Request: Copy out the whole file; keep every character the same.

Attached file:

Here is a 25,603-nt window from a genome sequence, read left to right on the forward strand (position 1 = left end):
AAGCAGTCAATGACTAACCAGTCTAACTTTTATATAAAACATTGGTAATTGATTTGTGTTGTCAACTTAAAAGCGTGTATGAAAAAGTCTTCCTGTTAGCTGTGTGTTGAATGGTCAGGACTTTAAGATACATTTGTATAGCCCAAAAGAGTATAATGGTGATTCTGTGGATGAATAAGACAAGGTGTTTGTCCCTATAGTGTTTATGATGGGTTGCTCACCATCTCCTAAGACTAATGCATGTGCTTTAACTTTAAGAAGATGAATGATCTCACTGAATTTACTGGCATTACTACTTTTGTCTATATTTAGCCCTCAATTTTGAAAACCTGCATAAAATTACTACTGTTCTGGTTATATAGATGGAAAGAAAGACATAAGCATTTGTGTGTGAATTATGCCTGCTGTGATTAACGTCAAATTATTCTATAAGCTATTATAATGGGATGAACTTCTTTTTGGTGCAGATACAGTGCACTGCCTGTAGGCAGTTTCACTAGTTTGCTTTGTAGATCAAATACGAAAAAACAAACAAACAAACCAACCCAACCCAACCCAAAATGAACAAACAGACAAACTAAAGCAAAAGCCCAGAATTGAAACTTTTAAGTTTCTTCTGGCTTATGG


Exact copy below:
Here is a 25,603-nt window from a genome sequence, read left to right on the forward strand (position 1 = left end):
AAGCAGTCAATGACTAACCAGTCTAACTTTTATATAAAACATTGGTAATTGATTTGTGTTGTCAACTTAAAAGCGTGTATGAAAAAGTCTTCCTGTTAGCTGTGTGTTGAATGGTCAGGACTTTAAGATACATTTGTATAGCCCAAAAGAGTATAATGGTGATTCTGTGGATGAATAAGACAAGGTGTTTGTCCCTATAGTGTTTATGATGGGTTGCTCACCATCTCCTAAGACTAATGCATGTGCTTTAACTTTAAGAAGATGAATGATCTCACTGAATTTACTGGCATTACTACTTTTGTCTATATTTAGCCCTCAATTTTGAAAACCTGCATAAAATTACTACTGTTCTGGTTATATAGATGGAAAGAAAGACATAAGCATTTGTGTGTGAATTATGCCTGCTGTGATTAACGTCAAATTATTCTATAAGCTATTATAATGGGATGAACTTCTTTTTGGTGCAGATACAGTGCACTGCCTGTAGGCAGTTTCACTAGTTTGCTTTGTAGATCAAATACGAAAAAACAAACAAACAAACCAACCCAACCCAACCCAAAATGAACAAACAGACAAACTAAAGCAAAAGCCCAGAATTGAAACTTTTAAGTTTCTTCTGGCTTATGG